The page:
Take Care This Heating Season
NFPA Journal®, November/December 2008
We are seeing once again how a troubled economy disturbs so many people’s lives in so many different ways. At NFPA, one of our concerns, as we enter the winter season, is that more people will put themselves and their families at risk as they try to stay warm with fewer dollars to pay for fuel.
Although we have seen a significant decline in the number of home fires related to heating equipment since 1980, heating is still a leading cause of home fires and home fire deaths. In fact, one in six home fires today is caused by heating equipment. NFPA’s report on home fires, released last year, reported that heating equipment caused more than 62,000 home fires, 670 deaths, and 1,550 injuries in 2005. These fires also caused more than $900 million in property damage.
Even before it was clear that our economy was about to take a serious dip, we were concerned about a possible spike in heating-related fires because of the tremendous increase in energy costs. At other times when fuel costs have risen, we have seen a corresponding increase in heating-related fires. Now, we fear that the combination of much higher energy costs and much higher unemployment will cause more people who are unable to pay for heating oil or utilities to use more dangerous ways of heating their homes.
We are concerned that an increased use of space heaters, especially by people unfamiliar with them, will result in more fires. Our research shows that, while space heaters account for about one-third of the home heating fires, they account for nearly three-fourths of home heating fire deaths. The leading factor in space heater fires is placing the heater too close to things that can burn. In one particularly tragic event in Boston last winter, two young children perished when a space heater left on at night too close to them ignited their bedding.
Another major concern is that people will rely more on fireplaces and woodstoves to provide heat without taking adequate steps to make sure they are using them safely. People who have not used their fireplaces in years may now decide to light a fire before having the chimney inspected and cleaned. According to our study, chimneys and chimney connectors accounted for the largest share of home heating fires and that failure to clean accounted for two-thirds of those fires.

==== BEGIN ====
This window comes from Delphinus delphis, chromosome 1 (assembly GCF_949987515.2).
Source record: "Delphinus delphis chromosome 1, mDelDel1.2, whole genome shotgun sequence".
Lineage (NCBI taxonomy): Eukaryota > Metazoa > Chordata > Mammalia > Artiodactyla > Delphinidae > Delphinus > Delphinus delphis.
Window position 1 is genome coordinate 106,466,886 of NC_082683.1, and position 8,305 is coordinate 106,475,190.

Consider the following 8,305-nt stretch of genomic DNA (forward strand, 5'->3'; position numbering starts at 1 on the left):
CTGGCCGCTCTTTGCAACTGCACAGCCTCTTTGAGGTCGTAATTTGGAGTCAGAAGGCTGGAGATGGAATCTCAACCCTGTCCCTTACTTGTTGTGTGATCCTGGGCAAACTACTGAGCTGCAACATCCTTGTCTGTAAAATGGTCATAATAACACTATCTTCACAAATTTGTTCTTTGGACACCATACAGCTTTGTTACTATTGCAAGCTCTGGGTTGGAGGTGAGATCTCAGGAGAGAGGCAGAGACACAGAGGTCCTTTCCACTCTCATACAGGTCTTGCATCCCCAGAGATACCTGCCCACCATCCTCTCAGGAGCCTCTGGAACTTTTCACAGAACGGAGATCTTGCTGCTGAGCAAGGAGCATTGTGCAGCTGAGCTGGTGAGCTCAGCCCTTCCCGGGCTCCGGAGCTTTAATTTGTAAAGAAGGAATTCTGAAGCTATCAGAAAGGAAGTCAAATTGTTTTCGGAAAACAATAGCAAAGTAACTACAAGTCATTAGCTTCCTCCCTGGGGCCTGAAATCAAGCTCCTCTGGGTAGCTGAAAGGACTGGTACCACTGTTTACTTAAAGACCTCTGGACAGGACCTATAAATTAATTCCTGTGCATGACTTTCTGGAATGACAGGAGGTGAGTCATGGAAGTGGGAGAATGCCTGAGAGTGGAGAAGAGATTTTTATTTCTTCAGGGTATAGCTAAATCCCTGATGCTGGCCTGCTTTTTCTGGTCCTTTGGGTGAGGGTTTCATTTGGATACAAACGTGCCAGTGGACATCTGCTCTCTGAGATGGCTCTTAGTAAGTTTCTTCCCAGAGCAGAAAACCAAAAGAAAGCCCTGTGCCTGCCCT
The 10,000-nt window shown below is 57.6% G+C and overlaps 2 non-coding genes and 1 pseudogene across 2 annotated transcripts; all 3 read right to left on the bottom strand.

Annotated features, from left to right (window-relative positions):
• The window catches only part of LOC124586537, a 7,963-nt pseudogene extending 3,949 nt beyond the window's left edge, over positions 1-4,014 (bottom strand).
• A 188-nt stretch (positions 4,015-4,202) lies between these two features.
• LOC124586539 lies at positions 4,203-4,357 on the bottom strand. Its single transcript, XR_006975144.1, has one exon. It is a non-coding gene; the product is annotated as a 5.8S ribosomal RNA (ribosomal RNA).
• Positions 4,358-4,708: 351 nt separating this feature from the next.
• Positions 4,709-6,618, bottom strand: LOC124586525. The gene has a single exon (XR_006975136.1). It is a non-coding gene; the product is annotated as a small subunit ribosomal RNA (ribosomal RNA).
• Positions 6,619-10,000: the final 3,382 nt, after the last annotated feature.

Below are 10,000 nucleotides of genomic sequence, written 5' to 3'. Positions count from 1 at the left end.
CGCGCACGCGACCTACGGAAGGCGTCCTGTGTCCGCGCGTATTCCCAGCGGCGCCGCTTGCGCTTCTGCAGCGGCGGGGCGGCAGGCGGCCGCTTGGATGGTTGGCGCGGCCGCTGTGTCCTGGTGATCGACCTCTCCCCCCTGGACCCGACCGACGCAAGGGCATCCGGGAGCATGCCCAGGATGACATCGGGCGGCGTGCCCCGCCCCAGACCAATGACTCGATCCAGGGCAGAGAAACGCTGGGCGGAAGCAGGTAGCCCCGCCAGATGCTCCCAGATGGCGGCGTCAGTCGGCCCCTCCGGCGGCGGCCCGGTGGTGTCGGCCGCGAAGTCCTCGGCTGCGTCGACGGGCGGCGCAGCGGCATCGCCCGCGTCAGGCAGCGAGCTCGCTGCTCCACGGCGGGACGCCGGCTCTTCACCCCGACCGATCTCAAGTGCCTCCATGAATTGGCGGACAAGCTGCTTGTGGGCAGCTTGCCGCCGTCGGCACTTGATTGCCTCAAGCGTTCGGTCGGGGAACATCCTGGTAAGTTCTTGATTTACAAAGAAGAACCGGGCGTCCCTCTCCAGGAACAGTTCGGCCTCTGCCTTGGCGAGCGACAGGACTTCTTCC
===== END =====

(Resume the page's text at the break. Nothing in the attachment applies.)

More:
Along with the risk of fire, we should also be concerned about the dangers of carbon monoxide poisoning from devices that are not vented properly or have vents blocked by snow. Without proper, open vents, unsafe levels of this toxic gas can build up in homes.
Each year, NFPA introduces the public education kit for the fire service on heating, which provides departments across the country with tools to use in outreach efforts around heating safety. This year, we are working to get the heating safety message out even more aggressively.
A new heating public education kit for the fire service will be delivered shortly to every fire department in the United States. In addition to safety tips and other print materials, it will include new video public service announcements that warn about the dangers of heating. This information will also be available on our website, and we will send this life-saving information to media outlets. For more information on our campaign, visit www.nfpa.org/heating .
While we brace for the inevitable hardships that come with an economic downturn, it is important that we not forget that one of them is the increased risk of fire. That is why we will work hard this winter to spread the prevention message so that families will be aware of the risks as they decide how to keep themselves warm this winter.
In this Section:
Take care this heating season
Fire prevention and firefighter safety research
A 33-year journey to dwelling sprinklers
Be in the spotlight, share your expertise, and contribute to NFPA Journal's exclusive "Section Forum"
|The 70E Connection
More than just NFPA 72®
Candles, holidays, and fire prevention
Four die in house fire
Remembering Percy "Perk" Bugbee
Distance requirements are listed in the Life Safety Code